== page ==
OMG…It’s Gluten Free fills gluten-averse bellies with a menu of sweet baked goods and savory meals, catering to the allergen-sensitive by ensuring each product is 100% free of gluten and peanut products. Diners share 10-inch pizzas ($9.75), covering doughscapes with toppings such as spinach and sausage ($2 each), and single servings of lasagna ($7.05) expertly mimic the taste and alluring scent of their glutenous cousins. Settle into a seat and peel apart a glaze-drenched cinnamon roll ($2.25), or tote a bouquet of corn dogs ($2.50) to feed friends at baseball games and dole out as weapons in fencing duels. OMG…It’s Gluten Free began when founder Julie Scianna, recently diagnosed with celiac disease, embarked on a quest to replace her dietary staples with gluten-free analogues, expanding her venture into the bakery and café as well as numerous grocery stores.
Paradise Smoothie's blender blades chew up fresh fruits and nutritious additions for a menu that showcases healthful, flavorful smoothies as well as a cascade of blended coffee drinks. Regular fruit-mix smoothies ($3.95) make appealing cocktails of a produce section’s worth of goodies, including pineapple, strawberry, and banana, with inventive additions such as lychee and avocado.
EggCetera Cafe's resident chefs wield eggs sourced fresh from local Mussman's Back Acres farm alongside trans-fat-free oils and freshly ground coffee beans to craft a menu of savory American breakfast and lunch dishes. Morning-time munching begins with the lox benedict, a tower of hollandaise-drizzled smoked salmon, capers, and two poached eggs atop an english muffin ($9.95). Breakfast burritos harboring scrambled eggs and chorizo ($6.95) roust late-slumbering appetites to pick up the slack left by late-slumbering milkmen. For lunch, diners can furnish fists with po boy sandwiches ($7.95), which fill the gap between two halves of a french roll with morsels of chopped steak and mozzarella; culinary wizards also conjure a rotating slate of homemade soups.
For a set of early-to-risers, Nevada Cafe is a mainstay thanks to its hearty, American-style breakfasts. In an effort to keep things fresh, the diner creates new dishes on the regular, including the recent advent of a pizza omelets, filled with green pepper, tomato, and mozzarella. But the restaurant also puts together a mean lunch and dinner. There's always something new here—a new take on supper dishes, or even a brand new set of slot machines as of March 2014—and families appreciate the café's kid-friendliness and casual atmosphere. For private celebrations, up to 70 partiers can gather in the banquet hall, while those staying home can order delivery thanks to the restaurant's trebuchets.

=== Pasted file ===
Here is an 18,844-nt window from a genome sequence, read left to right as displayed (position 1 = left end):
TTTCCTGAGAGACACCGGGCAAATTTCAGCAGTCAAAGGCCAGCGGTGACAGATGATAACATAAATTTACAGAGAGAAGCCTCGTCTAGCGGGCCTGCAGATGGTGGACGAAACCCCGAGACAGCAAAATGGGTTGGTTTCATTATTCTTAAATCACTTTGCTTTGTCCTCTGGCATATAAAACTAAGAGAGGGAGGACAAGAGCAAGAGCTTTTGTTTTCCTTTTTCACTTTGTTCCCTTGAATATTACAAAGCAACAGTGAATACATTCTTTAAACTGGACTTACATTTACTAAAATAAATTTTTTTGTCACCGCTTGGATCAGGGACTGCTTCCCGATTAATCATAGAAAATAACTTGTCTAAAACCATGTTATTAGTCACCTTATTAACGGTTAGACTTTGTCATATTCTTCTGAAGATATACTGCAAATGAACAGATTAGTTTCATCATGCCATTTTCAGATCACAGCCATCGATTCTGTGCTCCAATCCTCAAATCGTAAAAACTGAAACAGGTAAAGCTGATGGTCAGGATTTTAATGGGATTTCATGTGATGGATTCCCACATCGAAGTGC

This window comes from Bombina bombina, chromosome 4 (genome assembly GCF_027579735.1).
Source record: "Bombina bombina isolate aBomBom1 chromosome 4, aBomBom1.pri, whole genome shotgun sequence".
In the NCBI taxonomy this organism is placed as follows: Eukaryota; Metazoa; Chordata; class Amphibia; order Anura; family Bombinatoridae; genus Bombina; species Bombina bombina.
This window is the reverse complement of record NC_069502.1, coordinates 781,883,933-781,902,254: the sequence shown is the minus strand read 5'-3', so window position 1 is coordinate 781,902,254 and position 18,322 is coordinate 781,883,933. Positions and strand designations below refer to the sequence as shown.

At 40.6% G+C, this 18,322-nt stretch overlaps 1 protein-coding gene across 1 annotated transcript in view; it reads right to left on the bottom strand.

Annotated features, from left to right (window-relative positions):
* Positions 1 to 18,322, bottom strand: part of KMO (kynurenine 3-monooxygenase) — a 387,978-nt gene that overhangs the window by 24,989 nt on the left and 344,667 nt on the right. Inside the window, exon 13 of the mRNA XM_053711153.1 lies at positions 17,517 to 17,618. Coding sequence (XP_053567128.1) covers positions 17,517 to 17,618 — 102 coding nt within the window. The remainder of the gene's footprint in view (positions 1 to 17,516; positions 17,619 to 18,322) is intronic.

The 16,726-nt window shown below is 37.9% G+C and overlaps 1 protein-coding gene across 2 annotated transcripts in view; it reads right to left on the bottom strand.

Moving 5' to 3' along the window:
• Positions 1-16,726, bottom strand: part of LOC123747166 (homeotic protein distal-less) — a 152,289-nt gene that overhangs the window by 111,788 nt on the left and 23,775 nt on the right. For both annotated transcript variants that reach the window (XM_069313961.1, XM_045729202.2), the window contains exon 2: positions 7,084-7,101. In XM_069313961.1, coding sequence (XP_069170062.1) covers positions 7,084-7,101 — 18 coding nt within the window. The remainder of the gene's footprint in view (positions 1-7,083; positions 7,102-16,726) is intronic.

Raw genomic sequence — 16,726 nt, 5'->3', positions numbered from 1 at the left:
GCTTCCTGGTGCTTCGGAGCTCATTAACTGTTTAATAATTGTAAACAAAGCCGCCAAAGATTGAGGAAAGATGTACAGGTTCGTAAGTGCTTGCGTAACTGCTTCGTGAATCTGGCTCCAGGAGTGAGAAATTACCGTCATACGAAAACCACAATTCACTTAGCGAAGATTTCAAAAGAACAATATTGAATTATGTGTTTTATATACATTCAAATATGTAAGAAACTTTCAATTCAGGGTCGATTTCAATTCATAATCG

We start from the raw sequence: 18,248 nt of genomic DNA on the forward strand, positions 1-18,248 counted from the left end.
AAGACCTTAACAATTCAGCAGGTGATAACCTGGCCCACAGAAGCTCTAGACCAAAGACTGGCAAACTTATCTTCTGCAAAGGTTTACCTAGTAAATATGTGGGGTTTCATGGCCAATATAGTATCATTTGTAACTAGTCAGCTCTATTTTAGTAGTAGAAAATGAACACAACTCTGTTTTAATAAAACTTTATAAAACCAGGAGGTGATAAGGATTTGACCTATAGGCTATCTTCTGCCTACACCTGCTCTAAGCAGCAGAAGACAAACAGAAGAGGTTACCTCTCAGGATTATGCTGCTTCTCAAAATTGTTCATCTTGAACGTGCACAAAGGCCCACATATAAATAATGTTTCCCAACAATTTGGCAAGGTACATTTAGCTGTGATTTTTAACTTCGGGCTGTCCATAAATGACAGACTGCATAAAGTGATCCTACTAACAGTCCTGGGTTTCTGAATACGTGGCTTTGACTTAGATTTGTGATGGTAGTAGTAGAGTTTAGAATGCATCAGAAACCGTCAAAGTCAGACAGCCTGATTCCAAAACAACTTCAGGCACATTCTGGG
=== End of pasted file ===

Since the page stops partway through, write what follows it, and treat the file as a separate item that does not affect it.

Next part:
The amphitheater at Fair Oaks Farms doesn’t host agriculture-themed theater productions, or talks by resident farmers and cheese-makers. Instead, it’s the stage for an astonishing real-life drama. Before a giant wall of glass, audience members hold their breath as they watch a dairy cow give birth atop a bed of hay. Its calf enters the world in full view, rising up on its wobbling legs and hearing the sound of dozens of human hearts melting at once for the very first time. It all happens approximately 80 times each day.
The birthing barn anchors the farm's Dairy Adventure tour, giving families and school children a literal window into the world of sustainable dairy farming. At Fair Oaks Farms, the sustainability is as important as the milks and cheeses. As the New York Times recently reported, the farm creates natural gas from livestock waste. This ever-replenished source powers 10 barns, a cheese factory, an ice cream parlor, and everything else at the farm. It even becomes fuel for delivery trucks, which take raw milk to processing plants in three different states.
A lot of the dairy products stay right on the farm, however. At the onsite café, staffers serve countless glasses of chocolate milk and plates of grilled cheese sandwiches, the most popular items on the menu. The dining area overlooks the farm's cheese-making and milk-bottling facilities, so diners see exactly where their snack comes from.
As for the cafe's produce, it comes directly from the farm's Green Garden Gate, a collection of gardens that sit in the shadow of a 25-foot milk bottle. The oversized container, known as "Udder Heights," is actually a climbing wall complete with belay systems and footholds. It stands at the center of Mooville, an outdoor play area that also contains train rides and a giant jumping pillow for when someone orders a milkshake.